The buzz word among our donor community is, appropriately, ‘capacity building.’ What is needed is a visionary and inspiring leadership, hence the ‘leadership crisis’ of our region is part of the development cliché. We are not now going to invent new farmers, but when we think about increasing food production, we forget who has produced our food crops, just like the cocoa grower; instead of enabling (capacitating) those who work the land to produce more, efficiently and securely, we conjure a new breed of farmers - Parliamentarians and university graduates to go into farming. Ministry of Anansekrom national orientation, after institutionalizing Chinese language as Donkokrom lingua franca, has inculcated a new spirit into university graduates of agriculture: to touch the soil, hold a hoe and machete, get blisters on their hands, and trudge home the produce, huh! Or those professionals would be absentee farmers or farm managers – because Aveyime and Dwawenya are part of the “success stories.” They will leave Parliament and the research laboratories to go into farming, and Parliamentarians and researchers will be replaced with those we traditionally refer to as ‘farmers.’ Ananse believes that, contrary to macro thought, if Ghanaian small-scale farmers can grow cocoa as the leading export commodity for so long, the same can produce its food crops to that level; else you don’t know Donkorkromkope, the boom town where children purchased from impoverished Gomoa communities in the region that includes Cape-Coast, the education hotbed, are put to work – fishing, our own sweat factories. What is necessary is enabling various organs of the one body to do their work and do it well – access to improved tools and infusion of investment capital, enforcement of institutional rules, doing relevant research and diffusing the findings to those who should use them, learning from global best approaches, teaching us how to apply research findings, changing our work ethics, providing incentives for behavioral changes, and enforcing sanctions regimes otherwise, etc., chew and pour.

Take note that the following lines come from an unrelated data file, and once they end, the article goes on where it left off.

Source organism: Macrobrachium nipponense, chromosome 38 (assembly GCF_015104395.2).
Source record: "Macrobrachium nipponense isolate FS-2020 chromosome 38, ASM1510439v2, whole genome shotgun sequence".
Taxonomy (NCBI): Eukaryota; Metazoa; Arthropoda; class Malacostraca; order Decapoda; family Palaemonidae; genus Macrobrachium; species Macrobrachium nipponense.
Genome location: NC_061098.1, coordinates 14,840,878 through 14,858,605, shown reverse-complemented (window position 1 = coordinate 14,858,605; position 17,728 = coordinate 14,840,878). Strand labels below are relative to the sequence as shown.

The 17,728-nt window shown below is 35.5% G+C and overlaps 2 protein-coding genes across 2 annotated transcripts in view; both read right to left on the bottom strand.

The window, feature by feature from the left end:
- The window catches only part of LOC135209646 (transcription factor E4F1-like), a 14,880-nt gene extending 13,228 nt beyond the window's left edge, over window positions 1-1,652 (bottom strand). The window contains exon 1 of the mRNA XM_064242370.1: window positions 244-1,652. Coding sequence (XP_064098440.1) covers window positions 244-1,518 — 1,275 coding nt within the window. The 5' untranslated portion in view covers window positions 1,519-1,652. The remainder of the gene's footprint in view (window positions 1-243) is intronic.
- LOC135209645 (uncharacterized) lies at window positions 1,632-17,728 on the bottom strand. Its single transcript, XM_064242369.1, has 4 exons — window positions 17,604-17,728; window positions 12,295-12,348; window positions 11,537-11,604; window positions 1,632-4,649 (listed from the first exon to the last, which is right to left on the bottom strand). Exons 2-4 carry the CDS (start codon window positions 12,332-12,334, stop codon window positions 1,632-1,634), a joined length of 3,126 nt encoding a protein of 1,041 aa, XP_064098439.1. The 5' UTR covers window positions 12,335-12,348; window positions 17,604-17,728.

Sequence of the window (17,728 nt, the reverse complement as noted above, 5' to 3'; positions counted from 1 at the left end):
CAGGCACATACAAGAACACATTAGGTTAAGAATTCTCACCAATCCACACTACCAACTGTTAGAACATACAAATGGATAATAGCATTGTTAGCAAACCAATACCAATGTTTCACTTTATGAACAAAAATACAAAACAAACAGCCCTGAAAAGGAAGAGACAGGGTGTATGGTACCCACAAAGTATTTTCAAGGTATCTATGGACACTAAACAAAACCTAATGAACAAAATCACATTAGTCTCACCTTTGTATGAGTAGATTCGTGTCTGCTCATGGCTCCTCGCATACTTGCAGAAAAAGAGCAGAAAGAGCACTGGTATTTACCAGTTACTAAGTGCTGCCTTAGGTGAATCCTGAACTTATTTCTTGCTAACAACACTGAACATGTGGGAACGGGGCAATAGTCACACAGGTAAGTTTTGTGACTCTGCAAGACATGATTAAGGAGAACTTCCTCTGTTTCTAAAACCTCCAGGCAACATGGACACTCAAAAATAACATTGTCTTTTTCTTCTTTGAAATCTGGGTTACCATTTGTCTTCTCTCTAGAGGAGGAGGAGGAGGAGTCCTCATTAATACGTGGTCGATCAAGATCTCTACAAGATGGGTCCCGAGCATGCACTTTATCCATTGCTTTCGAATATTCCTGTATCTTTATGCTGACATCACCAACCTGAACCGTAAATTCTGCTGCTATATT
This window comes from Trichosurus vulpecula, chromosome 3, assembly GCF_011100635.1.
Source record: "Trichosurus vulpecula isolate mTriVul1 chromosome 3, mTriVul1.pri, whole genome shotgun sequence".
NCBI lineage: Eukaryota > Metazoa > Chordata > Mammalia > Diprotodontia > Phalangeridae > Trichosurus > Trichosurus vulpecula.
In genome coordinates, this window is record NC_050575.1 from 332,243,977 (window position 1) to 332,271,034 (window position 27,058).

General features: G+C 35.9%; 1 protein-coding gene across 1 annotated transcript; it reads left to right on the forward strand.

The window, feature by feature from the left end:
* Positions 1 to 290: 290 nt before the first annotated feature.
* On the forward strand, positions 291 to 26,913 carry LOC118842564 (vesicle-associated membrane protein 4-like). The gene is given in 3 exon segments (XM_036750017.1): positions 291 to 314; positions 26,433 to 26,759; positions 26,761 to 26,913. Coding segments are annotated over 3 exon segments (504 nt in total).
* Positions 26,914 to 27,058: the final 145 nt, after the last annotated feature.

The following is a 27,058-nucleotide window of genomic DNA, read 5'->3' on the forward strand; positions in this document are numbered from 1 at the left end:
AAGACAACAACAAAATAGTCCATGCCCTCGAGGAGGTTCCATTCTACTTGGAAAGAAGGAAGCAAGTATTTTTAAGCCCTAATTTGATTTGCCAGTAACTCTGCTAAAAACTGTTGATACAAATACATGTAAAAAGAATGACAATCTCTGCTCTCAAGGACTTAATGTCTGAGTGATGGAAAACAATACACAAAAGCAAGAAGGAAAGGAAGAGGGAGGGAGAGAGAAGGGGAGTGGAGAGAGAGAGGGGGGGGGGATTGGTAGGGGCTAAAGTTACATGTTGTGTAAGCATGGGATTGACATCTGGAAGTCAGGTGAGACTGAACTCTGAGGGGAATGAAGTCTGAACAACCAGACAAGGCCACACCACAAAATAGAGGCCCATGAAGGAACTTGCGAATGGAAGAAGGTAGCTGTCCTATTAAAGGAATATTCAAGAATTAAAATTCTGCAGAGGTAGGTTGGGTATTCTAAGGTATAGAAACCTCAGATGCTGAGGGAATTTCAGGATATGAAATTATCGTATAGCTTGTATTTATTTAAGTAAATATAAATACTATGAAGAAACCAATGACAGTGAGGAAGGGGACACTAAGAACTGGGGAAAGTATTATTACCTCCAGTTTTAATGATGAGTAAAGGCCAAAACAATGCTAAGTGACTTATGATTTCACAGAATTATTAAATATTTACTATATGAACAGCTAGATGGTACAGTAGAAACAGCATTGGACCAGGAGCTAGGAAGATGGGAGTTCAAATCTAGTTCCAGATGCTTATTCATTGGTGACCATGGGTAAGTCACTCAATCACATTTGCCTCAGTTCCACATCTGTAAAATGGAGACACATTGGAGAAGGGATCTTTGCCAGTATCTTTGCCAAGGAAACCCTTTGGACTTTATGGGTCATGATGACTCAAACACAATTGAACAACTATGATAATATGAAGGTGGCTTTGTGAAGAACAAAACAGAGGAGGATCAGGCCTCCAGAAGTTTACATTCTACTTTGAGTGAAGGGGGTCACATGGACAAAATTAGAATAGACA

It is a failure to link formal learning with economy and productivity that has made wobbly our house otherwise built on as solid a ground as was possible. That ground, if you take cocoa production, from the nineteenth century until today, continues to service our economy. But times have changed although not necessarily that we must uproot our house and relocate, like our nomadic families; instead, we need to renovate, a constant phenomenon in keeping structures like the grand pavilion standing and made stronger for more than a hundred years.
In the wake of the declaration of private sector as our engine of growth, Government intends to import (how many?) energy efficient light bulbs. This must be reminiscent of the GNTC ghost when we’ll queue up to buy these light bulbs; or they’ll be distributed by politicians as the next general elections draw near? This time, they won’t buy votes with matchboxes – they’ve gone high-tech, more fanciful – they’ll give us kanea (light). And, who doesn’t like light, except the devil itself? These light bulbs are already in the country, imported and marketed by Kwahus even without Government providing tax-breaks. Ananse reminds Government of its role – to make flat the land so that importers do not face bumps when their goods arrive in the country; to set the standards of what qualifies as the magic bulb; and, which importers qualify for the subsidy, etc. Government can provide excise duty policies that make it feasible for the private sector to engage in trade, but Government is not Makola; leave Makola to our market women and the Kwahus; don’t bring back the ghosts of GNTC, when we were whipped in the queues before we knew what was on sale.
Anansekrom ministry of national orientation, the behavioral change institution, will insure that we obey our vow to not publish, broadcast or read about ghosts except where their intervention would inform us about what worked and what didn’t; beyond that, we shall not pay our ghosts consulting fees but use the money to pay the living so that we don’t blame ghosts for our ills.